Commercial diplomacy describes a method of diplomacy that promotes public and private business between a home and host country. Diplomats aim to generate and facilitate commerce in the form of increased trade, inward and outward business investment, entrepreneurship promotion, and other commercial activities in the host country. Diplomats pursue commercial diplomacy in the pursuit of economic stability, welfare, and competitive advantage.
While, some authors argue that commercial diplomacy is a subset of economic diplomacy, others say these concepts are distinct, closely related, and irrevocably intertwined. Many use economic and commercial diplomacy interchangeably.
Commercial diplomacy emphasizes the government role of serving the business community by developing socially-beneficial international business ventures. Diplomatic missions support their home country's business and finance sectors, inward and outward investment, and expanded trade options. Commercial diplomacy includes all aspects of business support and promotion, including investment, tourism, research and development, and intellectual property.
Commercial diplomacy can influence foreign policy and regulatory decisions that affect global trade and investment, including:
E.H. Potter (2004) argues that commercial diplomacy creates value because it helps businesses:
Practitioners of commercial diplomacy typically include diplomats and trade officials charged with negotiating international trade and investment agreements and resolving policy conflicts that impact international commerce.
Commercial diplomats include officials from departments or ministries responsible for agriculture, air transportation, bank regulation, the environment, finance, foreign affairs, health, industry, labor, professional licensing, and telecommunications.Advocacy tools include opinion articles in the local newspaper, personal letters, phone calls, speeches, white papers, testimony before government agencies, and personal visits to key stakeholders and decision makers.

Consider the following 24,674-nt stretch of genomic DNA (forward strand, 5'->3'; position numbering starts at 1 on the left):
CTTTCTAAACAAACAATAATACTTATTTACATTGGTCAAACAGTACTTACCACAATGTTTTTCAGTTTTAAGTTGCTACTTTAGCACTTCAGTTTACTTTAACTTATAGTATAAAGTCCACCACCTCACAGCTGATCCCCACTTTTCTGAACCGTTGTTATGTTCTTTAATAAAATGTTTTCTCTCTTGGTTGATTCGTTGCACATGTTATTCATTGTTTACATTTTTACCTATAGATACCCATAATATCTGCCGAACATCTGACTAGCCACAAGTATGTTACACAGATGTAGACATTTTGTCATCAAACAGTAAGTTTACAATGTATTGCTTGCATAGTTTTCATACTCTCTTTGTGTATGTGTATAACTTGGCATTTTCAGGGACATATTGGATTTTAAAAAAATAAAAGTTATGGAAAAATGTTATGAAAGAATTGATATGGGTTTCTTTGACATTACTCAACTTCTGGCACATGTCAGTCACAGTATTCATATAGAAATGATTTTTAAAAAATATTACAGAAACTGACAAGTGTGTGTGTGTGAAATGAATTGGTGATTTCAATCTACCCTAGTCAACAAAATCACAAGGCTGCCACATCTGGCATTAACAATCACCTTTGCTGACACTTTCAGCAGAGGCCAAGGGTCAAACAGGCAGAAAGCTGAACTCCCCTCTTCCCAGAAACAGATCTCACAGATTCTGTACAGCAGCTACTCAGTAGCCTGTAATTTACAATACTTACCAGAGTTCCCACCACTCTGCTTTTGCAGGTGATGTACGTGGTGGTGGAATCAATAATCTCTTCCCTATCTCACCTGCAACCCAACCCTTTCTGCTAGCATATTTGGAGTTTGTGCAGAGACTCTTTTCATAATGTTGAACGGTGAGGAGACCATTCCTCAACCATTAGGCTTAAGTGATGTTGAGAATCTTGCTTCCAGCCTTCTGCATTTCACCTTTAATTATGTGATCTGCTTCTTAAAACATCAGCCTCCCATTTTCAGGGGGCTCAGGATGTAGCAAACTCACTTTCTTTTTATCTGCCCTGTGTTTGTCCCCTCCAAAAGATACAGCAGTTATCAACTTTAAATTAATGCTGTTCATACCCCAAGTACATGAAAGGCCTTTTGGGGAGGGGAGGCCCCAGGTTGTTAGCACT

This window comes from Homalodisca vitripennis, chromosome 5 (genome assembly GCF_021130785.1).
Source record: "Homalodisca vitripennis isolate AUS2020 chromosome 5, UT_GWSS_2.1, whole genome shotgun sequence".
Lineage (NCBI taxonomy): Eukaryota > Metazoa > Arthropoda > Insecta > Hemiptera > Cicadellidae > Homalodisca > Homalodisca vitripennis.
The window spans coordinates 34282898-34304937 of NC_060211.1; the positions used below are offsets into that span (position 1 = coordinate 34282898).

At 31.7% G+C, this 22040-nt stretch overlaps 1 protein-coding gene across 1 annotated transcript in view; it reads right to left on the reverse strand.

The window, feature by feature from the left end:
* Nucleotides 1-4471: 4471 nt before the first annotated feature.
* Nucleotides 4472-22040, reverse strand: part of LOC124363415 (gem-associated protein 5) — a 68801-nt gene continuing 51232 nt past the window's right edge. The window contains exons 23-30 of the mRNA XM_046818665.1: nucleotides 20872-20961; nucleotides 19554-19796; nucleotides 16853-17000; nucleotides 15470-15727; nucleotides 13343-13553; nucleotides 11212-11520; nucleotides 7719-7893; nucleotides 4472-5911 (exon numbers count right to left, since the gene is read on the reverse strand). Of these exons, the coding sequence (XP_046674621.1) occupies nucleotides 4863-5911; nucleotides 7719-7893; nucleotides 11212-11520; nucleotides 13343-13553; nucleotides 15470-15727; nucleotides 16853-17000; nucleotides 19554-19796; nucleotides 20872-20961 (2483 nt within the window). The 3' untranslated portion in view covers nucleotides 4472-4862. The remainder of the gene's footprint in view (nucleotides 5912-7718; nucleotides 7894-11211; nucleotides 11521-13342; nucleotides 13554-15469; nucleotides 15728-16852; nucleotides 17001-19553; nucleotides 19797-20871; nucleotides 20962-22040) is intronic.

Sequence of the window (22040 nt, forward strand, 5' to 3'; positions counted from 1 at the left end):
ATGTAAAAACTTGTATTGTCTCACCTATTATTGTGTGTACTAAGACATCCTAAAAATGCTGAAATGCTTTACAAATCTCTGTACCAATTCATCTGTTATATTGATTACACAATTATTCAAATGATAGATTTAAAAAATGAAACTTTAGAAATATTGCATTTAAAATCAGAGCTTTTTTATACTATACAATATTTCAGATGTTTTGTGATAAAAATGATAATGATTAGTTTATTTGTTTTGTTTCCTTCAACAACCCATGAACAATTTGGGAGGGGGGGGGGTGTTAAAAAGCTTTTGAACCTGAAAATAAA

The private sector can play a role in commercial diplomacy. For example, some private consulting agencies advertise their ability to perform many of the functions described above that government diplomats perform. Chambers of commerce and non-governmental organizations (NGOs) are examples of private actors involved in commercial diplomacy.
Traditional commercial diplomacy activities include networking, intelligence, image campaigns and support. These activities are shown in the table below.
|Network activities||Intelligence||Image campaigns||Support|
|Developing business and government contacts||Gathering and disseminating commercial information||Promoting goods and services||In negotiations; contract implementation and problem-solving|
|State visits||Market research||Participating in trade fairs, introducing potential exporters||Gathering export marketing data|
|Buyer-seller meetings||Reporting to home country||Sensitizing potential foreign investors||Supervision of violations of IPRs and contracts|
|Match-making||Consultant to both countries||Gathering export marketing data||Advocacy|
|Search for partners, distributors, investors, lawyers||Image studies, joint scientific research||Tourism promotion||Coordination of legal action|
|Personal network||Awareness campaigns|
Other activities commercial diplomats engage in to respond to business needs include: